❖ Syrian government troops were accused of killing 350 people in Artouz, near Damascus, according to anti-Assad groups. Many victims were said to be women, children and the elderly. Since March 2011, an estimated 70,000 Syrians have lost their lives in the conflict.
❖ Seized by the Taliban in Logar Province, Afghanistan: “Seven Turks, two Russians and one Afghan” in a civilian helicopter forced by bad weather to make an emergency landing. Negotiations underway.
❖ “Intense fighting between the military and Islamist militants in north Nigeria is reported to have killed at least 185 civilians and destroyed 2,000 homes.” When the Boko Haram attacked, townspeople tried to run into the bush to hide, but one man reported, “We are still picking corpses of women and children in the bush and creeks.”
❖ “The European Union has lifted the last of its trade, economic and individual sanctions against Burma in response to its political reform programme.”
❖ Overview of Chechnya and of Putin’s tactics and goals regarding it.
❖ Italy’s 87 year-old president “has chided the politicians who re-elected him” for not enacting reforms.
❖ Canadian officials “have arrested and charged two people with conspiring to carry out an ‘al-Qaeda inspired’ attack on a passenger train.”
❖ Half of Guantanamo inmates are on hunger strike. That’s 84 out of 166.
❖ Hark! Signs of intelligent life in the EU: “The EU’s focus on austerity has hit the limits of public acceptance, according to the [president of the European Commission]“.
❖ “Nowhere else in Europe are neo-Nazis and right-wing extremists profiting as greatly from the financial crisis as in Athens. As they terrorize the country with violence, the police stand back and prosecutors are powerless.”
❖ “Spain’s population fell last year for the first time in decades” as people fled Austerity.
❖ Turkey has signed “a landmark agreement” for oil with Iraq’s Kurdish region, which will not go down well with the Iraqi government in Baghdad.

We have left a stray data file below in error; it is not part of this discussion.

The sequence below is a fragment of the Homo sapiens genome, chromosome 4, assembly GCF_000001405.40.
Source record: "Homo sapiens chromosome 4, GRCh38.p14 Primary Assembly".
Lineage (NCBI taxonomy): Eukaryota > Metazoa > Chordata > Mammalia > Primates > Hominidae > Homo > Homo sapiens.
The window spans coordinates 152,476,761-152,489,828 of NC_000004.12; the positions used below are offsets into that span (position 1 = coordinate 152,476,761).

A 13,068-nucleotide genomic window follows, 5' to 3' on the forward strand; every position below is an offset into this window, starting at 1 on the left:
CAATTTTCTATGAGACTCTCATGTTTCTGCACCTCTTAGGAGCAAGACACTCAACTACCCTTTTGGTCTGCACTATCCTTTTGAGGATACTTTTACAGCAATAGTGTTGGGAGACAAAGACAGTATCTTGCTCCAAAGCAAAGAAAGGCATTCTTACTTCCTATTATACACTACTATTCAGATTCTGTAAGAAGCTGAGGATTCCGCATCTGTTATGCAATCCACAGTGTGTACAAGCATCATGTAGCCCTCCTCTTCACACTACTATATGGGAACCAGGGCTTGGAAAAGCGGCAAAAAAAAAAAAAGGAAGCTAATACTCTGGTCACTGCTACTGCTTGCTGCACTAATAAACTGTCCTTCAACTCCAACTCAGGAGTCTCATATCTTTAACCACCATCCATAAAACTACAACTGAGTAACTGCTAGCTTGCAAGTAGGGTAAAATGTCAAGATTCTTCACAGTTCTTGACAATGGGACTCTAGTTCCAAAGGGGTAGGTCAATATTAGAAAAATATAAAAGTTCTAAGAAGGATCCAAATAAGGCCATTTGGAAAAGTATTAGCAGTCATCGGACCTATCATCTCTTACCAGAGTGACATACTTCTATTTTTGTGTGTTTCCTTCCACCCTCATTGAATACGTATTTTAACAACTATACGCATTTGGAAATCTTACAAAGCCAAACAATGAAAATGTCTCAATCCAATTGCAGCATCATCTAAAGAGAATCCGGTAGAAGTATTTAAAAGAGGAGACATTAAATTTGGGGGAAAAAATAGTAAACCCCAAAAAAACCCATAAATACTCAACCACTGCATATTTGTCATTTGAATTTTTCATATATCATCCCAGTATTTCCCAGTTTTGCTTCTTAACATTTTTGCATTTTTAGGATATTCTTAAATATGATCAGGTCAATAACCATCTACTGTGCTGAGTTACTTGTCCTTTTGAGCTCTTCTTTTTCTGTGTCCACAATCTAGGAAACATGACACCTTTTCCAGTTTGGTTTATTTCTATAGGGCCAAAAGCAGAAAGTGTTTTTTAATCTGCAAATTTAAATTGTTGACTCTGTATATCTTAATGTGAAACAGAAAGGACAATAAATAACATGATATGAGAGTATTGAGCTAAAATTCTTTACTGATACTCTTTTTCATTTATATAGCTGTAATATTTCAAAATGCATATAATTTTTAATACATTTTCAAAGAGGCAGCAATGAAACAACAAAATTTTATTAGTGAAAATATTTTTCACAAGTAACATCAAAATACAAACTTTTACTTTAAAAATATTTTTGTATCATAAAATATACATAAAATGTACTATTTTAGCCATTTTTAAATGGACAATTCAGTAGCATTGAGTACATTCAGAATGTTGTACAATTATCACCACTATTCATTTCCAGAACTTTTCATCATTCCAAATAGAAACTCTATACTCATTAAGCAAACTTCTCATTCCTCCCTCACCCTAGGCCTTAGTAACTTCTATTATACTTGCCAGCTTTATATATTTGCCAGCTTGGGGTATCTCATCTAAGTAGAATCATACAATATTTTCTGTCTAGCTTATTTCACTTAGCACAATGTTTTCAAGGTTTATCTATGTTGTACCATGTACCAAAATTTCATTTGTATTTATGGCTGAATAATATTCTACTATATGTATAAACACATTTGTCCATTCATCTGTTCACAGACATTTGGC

❖ BSG Resources Ltd is a “mining company controlled by Israel’s richest person Beny Steinmetz”. Guinea has arrested two of BSG’s executives as the US investigates how the company “won rights to a ‘lucrative’ iron-ore deposit”.
❖ Rubert Murdoch’s News Corp. has reached a $139m settlement with its shareholders who sued over governance policies and a $214m purchase.
Money Matters USA
❖ “A small but growing number of American corporations . . . are declaring that they are not ordinary corporations at all.” They’re “special trusts that are typically exempt from paying taxes.” Congress will no doubt spring into action and fix this.
❖ In 2007, 1.2m had been unemployed for more than six months. That number is 4.6m today, or almost quadrupled. And the longer people stay unemployed, the less likely they are to get jobs that do become available. Austerity USA has created a substantial underclass.
❖ 80% of those directly affected by an increase in the minimum wage are adults; about 7 million children are dependent on parents affected by the minimum wage. Nonetheless, ‘wingers keep saying most people on minimum wage are teenagers.